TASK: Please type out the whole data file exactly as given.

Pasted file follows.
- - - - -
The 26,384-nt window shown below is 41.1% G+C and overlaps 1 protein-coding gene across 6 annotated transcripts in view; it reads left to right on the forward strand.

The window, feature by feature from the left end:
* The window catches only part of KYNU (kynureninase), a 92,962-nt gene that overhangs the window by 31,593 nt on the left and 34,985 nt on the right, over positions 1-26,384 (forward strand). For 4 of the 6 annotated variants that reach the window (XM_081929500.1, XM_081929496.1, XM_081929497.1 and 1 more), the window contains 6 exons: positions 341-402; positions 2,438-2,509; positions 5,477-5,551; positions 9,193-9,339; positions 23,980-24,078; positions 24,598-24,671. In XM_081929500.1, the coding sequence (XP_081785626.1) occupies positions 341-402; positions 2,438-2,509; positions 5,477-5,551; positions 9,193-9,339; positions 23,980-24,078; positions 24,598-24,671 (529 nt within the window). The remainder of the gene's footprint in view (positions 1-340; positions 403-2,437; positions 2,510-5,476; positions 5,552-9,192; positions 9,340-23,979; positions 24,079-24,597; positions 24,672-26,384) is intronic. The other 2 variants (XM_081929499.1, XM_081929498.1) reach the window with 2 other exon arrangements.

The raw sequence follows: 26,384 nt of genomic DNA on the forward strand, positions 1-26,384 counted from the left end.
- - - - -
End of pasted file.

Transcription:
The 26,384-nt window shown below is 41.1% G+C and overlaps 1 protein-coding gene across 6 annotated transcripts in view; it reads left to right on the forward strand.

The window, feature by feature from the left end:
* The window catches only part of KYNU (kynureninase), a 92,962-nt gene that overhangs the window by 31,593 nt on the left and 34,985 nt on the right, over positions 1-26,384 (forward strand). For 4 of the 6 annotated variants that reach the window (XM_081929500.1, XM_081929496.1, XM_081929497.1 and 1 more), the window contains 6 exons: positions 341-402; positions 2,438-2,509; positions 5,477-5,551; positions 9,193-9,339; positions 23,980-24,078; positions 24,598-24,671. In XM_081929500.1, the coding sequence (XP_081785626.1) occupies positions 341-402; positions 2,438-2,509; positions 5,477-5,551; positions 9,193-9,339; positions 23,980-24,078; positions 24,598-24,671 (529 nt within the window). The remainder of the gene's footprint in view (positions 1-340; positions 403-2,437; positions 2,510-5,476; positions 5,552-9,192; positions 9,340-23,979; positions 24,079-24,597; positions 24,672-26,384) is intronic. The other 2 variants (XM_081929499.1, XM_081929498.1) reach the window with 2 other exon arrangements.

The raw sequence follows: 26,384 nt of genomic DNA on the forward strand, positions 1-26,384 counted from the left end.